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Which Way to the Wild West?
Everything Your Schoolbooks Didn't Tell You About America's Westward Expansion
By Steve Sheinkin, Tim Robinson
Roaring Brook Press Copyright © 2009 Steve Sheinkin
All rights reserved.
How the West Moved West
Have you ever tried to negotiate a treaty for your country? Maybe not. Well, if you ever do, play it cool. You know—don't act too eager to make a deal.
This would have been good advice for Robert Livingston, the American ambassador to France. On the afternoon of April 11, 1803, Livingston was sitting in the office of the French foreign minister. The two men were chatting politely, until the Frenchman cut in with an offer that nearly knocked Livingston out of his chair.
Might as Well Start Here
As Robert Livingston sat in Paris that day in 1803, the United States looked like this:
This is a good place to start a book about the American West. Because, as you can see, the land we call the West wasn't actually part of the United States yet. When Americans said "the West" back then, they meant Kentucky and Tennessee.
That was about to change. In fact, Livingston's trip to France set off a series of events that quickly changed the size and shape of the United States—and the location of what we think of as the West. Here's how it happened.
Step 1: Ask for New Orleans
On the map you can see that the city of New Orleans was located in the French territory of Louisiana, near the mouth of the Mississippi River. When American farmers shipped their goods down the Mississippi, their ships had to pass through New Orleans before reaching the sea. This made Americans nervous. What if France suddenly shut this port to American shipping? The French could do it at any moment—they had a much more powerful military than did the young United States.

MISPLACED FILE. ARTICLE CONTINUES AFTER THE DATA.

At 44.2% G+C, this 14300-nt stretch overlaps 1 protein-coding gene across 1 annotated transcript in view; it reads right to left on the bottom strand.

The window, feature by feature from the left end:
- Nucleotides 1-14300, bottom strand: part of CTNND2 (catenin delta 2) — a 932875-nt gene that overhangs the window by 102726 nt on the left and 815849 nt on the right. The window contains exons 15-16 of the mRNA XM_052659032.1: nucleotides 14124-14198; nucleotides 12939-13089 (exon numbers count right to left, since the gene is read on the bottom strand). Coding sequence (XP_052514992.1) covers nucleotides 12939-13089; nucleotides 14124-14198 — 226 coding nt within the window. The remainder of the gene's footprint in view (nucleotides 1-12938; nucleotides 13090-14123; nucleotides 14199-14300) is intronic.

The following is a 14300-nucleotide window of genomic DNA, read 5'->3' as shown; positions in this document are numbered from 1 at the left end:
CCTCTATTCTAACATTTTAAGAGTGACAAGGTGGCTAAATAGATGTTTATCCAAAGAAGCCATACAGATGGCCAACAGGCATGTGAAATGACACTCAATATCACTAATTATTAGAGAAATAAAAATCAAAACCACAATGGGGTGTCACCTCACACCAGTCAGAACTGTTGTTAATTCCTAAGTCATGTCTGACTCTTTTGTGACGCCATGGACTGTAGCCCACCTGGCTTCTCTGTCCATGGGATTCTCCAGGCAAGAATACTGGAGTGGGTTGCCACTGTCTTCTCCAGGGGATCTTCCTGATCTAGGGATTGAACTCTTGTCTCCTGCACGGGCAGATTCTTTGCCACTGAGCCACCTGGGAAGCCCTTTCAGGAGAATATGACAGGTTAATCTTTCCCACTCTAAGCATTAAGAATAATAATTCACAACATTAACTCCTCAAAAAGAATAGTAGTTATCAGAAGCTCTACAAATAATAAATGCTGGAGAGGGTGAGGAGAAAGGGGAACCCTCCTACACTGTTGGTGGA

Terrified of losing their route to the sea, American farmers demanded action from Congress. Terrified of losing their jobs, members of Congress demanded action from President Thomas Jefferson. "Every eye in the United States is now fixed on this affair of Louisiana," Jefferson moaned. "Perhaps nothing since the Revolutionary War has produced more uneasy sensations through the body of the nation."
So Jefferson gave the ambassador Robert Livingston a new assignment: convince the French to sell New Orleans to the United States. That explains what Livingston was doing in the office of Charles de Talleyrand, the foreign minister of France, on April 11, 1803.
Talleyrand listened to Livingston's request. Then he suddenly said: "Would you Americans wish to have the whole of Louisiana?"
This was the point at which Livingston was in danger of collapsing.
By "the whole of Louisiana," Talleyrand meant France's massive empire in North America, stretching from the Mississippi River all the way to the Rocky Mountains. Hmm, Livingston thought, might be nice to add all that land to the United States. But Jefferson's orders were buy New Orleans, not buy half a continent.